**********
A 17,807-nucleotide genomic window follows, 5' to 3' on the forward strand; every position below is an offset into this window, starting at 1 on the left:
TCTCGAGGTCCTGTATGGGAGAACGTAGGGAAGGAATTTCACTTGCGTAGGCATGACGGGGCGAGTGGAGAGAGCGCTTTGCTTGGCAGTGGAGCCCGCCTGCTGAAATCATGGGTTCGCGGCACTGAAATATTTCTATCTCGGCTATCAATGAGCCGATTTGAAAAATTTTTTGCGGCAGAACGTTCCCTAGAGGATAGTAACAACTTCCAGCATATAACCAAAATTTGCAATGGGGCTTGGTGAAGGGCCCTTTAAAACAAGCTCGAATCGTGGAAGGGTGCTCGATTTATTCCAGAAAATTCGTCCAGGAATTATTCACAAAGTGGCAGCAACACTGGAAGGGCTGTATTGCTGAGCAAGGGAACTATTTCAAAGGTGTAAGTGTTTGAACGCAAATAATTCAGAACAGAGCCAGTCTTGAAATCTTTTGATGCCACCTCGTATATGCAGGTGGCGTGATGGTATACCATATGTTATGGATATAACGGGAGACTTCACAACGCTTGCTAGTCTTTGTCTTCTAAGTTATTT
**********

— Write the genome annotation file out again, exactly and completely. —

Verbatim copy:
A 17,807-nucleotide genomic window follows, 5' to 3' on the forward strand; every position below is an offset into this window, starting at 1 on the left:
TCTCGAGGTCCTGTATGGGAGAACGTAGGGAAGGAATTTCACTTGCGTAGGCATGACGGGGCGAGTGGAGAGAGCGCTTTGCTTGGCAGTGGAGCCCGCCTGCTGAAATCATGGGTTCGCGGCACTGAAATATTTCTATCTCGGCTATCAATGAGCCGATTTGAAAAATTTTTTGCGGCAGAACGTTCCCTAGAGGATAGTAACAACTTCCAGCATATAACCAAAATTTGCAATGGGGCTTGGTGAAGGGCCCTTTAAAACAAGCTCGAATCGTGGAAGGGTGCTCGATTTATTCCAGAAAATTCGTCCAGGAATTATTCACAAAGTGGCAGCAACACTGGAAGGGCTGTATTGCTGAGCAAGGGAACTATTTCAAAGGTGTAAGTGTTTGAACGCAAATAATTCAGAACAGAGCCAGTCTTGAAATCTTTTGATGCCACCTCGTATATGCAGGTGGCGTGATGGTATACCATATGTTATGGATATAACGGGAGACTTCACAACGCTTGCTAGTCTTTGTCTTCTAAGTTATTT